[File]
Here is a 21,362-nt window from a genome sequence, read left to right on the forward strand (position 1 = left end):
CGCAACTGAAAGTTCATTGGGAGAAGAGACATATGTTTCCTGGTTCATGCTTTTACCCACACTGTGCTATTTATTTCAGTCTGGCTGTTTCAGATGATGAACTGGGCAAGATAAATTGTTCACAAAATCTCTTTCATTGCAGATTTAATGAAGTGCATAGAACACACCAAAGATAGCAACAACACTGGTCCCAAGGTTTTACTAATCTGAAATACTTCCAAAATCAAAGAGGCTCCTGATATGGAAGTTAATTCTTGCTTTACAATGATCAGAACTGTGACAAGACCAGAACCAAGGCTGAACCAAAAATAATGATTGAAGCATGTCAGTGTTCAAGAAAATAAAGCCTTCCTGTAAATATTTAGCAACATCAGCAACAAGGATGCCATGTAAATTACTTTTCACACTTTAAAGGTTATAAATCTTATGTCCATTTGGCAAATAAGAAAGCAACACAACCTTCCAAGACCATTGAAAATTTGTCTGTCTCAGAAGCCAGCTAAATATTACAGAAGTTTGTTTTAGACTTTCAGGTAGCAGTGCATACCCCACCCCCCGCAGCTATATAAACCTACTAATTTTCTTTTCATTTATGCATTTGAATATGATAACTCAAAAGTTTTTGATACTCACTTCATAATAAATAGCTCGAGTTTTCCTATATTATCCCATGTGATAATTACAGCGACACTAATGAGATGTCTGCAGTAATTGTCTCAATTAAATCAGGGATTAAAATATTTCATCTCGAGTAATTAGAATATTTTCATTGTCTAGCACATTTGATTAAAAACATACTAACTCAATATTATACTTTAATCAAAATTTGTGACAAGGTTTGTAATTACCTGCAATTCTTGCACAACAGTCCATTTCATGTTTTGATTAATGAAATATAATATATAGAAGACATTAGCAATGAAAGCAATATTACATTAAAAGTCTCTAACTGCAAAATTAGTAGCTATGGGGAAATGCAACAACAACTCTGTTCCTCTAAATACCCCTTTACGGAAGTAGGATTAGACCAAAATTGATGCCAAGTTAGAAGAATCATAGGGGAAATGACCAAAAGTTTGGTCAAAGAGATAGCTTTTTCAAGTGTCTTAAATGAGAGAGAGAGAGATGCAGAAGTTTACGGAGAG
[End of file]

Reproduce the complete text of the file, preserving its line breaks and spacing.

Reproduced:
Here is a 21,362-nt window from a genome sequence, read left to right on the forward strand (position 1 = left end):
CGCAACTGAAAGTTCATTGGGAGAAGAGACATATGTTTCCTGGTTCATGCTTTTACCCACACTGTGCTATTTATTTCAGTCTGGCTGTTTCAGATGATGAACTGGGCAAGATAAATTGTTCACAAAATCTCTTTCATTGCAGATTTAATGAAGTGCATAGAACACACCAAAGATAGCAACAACACTGGTCCCAAGGTTTTACTAATCTGAAATACTTCCAAAATCAAAGAGGCTCCTGATATGGAAGTTAATTCTTGCTTTACAATGATCAGAACTGTGACAAGACCAGAACCAAGGCTGAACCAAAAATAATGATTGAAGCATGTCAGTGTTCAAGAAAATAAAGCCTTCCTGTAAATATTTAGCAACATCAGCAACAAGGATGCCATGTAAATTACTTTTCACACTTTAAAGGTTATAAATCTTATGTCCATTTGGCAAATAAGAAAGCAACACAACCTTCCAAGACCATTGAAAATTTGTCTGTCTCAGAAGCCAGCTAAATATTACAGAAGTTTGTTTTAGACTTTCAGGTAGCAGTGCATACCCCACCCCCCGCAGCTATATAAACCTACTAATTTTCTTTTCATTTATGCATTTGAATATGATAACTCAAAAGTTTTTGATACTCACTTCATAATAAATAGCTCGAGTTTTCCTATATTATCCCATGTGATAATTACAGCGACACTAATGAGATGTCTGCAGTAATTGTCTCAATTAAATCAGGGATTAAAATATTTCATCTCGAGTAATTAGAATATTTTCATTGTCTAGCACATTTGATTAAAAACATACTAACTCAATATTATACTTTAATCAAAATTTGTGACAAGGTTTGTAATTACCTGCAATTCTTGCACAACAGTCCATTTCATGTTTTGATTAATGAAATATAATATATAGAAGACATTAGCAATGAAAGCAATATTACATTAAAAGTCTCTAACTGCAAAATTAGTAGCTATGGGGAAATGCAACAACAACTCTGTTCCTCTAAATACCCCTTTACGGAAGTAGGATTAGACCAAAATTGATGCCAAGTTAGAAGAATCATAGGGGAAATGACCAAAAGTTTGGTCAAAGAGATAGCTTTTTCAAGTGTCTTAAATGAGAGAGAGAGAGATGCAGAAGTTTACGGAGAG